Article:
Can you recommend a good book for me to read?
There are not too many books for kids specifically about the Makah tribe. Younger kids may like Clamshell Boy, a picture book based on a Makah legend. Meet Lydia is an illustrated biography of a modern Tlingit girl which makes a great introduction to Northwest Coast Indian life in general. If you want to know more about Makah culture and history, two good books are The Makah and The Makah Indian Nation. You can also browse through our recommendations of Native American books in general. Disclaimer: we are an Amazon affiliate and our website earns a commission if you buy a book through one of these links. Most of them can also be found in a public library, though!

How do I cite your website in my bibliography?
You will need to ask your teacher for the format he or she wants you to use. The authors' names are Laura Redish and Orrin Lewis and the title of our site is Native Languages of the Americas. We are a nonprofit educational organization working to preserve and protect Native American languages and culture. You can learn more about our organization here. Our website was first created in 1998 and last updated in 2020.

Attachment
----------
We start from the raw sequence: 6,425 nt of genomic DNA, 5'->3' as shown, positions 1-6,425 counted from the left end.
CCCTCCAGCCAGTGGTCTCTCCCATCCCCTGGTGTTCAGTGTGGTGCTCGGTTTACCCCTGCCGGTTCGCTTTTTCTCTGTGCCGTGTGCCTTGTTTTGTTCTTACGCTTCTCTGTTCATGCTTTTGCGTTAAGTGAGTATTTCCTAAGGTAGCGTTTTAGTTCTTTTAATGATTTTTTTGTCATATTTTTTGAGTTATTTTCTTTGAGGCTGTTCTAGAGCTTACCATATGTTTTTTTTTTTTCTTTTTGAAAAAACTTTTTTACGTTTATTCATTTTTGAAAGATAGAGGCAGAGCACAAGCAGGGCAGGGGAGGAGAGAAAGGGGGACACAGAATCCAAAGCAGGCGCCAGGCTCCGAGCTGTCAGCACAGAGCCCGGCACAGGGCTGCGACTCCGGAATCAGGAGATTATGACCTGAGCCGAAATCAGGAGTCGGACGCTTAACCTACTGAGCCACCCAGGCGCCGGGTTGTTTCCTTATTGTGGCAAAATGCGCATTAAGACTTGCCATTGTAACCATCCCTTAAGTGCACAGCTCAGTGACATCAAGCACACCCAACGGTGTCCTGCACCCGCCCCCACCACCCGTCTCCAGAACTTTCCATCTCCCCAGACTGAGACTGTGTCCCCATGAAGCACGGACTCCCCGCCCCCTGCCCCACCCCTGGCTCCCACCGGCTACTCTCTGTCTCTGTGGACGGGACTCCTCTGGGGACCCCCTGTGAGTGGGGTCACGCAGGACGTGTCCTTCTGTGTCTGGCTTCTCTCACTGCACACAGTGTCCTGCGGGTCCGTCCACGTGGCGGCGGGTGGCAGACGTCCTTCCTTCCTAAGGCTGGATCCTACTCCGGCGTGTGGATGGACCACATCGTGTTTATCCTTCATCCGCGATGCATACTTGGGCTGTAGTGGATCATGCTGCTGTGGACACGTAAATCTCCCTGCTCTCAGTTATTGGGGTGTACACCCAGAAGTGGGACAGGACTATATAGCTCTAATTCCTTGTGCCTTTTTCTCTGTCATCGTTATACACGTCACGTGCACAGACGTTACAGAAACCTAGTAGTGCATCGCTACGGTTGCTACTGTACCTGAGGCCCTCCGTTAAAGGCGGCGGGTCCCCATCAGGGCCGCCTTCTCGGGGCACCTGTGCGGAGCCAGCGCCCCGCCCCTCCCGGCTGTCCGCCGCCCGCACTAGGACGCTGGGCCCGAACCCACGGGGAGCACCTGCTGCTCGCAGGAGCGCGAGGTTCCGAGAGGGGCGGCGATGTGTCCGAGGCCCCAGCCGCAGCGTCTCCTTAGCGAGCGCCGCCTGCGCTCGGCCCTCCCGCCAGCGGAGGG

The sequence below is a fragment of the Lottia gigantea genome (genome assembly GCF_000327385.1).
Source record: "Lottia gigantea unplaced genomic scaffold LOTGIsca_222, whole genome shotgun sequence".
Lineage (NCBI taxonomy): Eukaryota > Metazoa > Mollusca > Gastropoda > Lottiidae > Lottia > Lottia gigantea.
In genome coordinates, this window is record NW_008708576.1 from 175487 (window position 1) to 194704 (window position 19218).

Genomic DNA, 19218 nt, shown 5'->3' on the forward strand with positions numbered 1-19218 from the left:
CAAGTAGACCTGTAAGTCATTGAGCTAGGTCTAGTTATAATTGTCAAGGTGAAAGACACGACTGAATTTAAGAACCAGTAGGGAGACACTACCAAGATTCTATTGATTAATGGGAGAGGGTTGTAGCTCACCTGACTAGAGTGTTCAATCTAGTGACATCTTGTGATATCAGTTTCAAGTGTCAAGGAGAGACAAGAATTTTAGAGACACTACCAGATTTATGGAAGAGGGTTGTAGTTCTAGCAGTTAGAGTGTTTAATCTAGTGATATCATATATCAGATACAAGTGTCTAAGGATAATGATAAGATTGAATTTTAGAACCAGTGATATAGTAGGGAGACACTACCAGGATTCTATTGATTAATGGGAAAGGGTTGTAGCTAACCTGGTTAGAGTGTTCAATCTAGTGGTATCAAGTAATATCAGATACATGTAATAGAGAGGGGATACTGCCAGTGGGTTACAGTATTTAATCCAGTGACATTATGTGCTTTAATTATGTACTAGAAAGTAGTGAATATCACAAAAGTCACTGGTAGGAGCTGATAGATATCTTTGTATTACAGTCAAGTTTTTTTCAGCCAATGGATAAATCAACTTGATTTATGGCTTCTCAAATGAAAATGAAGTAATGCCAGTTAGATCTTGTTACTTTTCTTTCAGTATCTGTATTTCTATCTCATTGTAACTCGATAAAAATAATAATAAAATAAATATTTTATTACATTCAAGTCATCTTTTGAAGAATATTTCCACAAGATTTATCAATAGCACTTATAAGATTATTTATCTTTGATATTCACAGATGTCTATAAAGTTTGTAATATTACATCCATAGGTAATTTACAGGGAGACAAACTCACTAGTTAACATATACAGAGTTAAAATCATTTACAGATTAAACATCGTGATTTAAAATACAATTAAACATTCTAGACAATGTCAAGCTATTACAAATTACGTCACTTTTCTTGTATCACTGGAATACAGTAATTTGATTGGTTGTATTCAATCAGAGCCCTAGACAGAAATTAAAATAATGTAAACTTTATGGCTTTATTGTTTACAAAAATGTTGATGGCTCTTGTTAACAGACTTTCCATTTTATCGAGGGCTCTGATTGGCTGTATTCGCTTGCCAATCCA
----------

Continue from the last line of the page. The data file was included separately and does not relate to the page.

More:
Thanks for your interest in the Makah Indian people and their language!

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Learn More About The Makah Tribe

Makah Indian Tribe
An overview of the Makah people, their language and history.

Makah Language Resources
Makah Indian language samples, articles, and indexed links.

Makah Culture and History Directory
Related links about the Makah Native Americans past and present.

Makah Indian Words
Makah Indian vocabulary lists.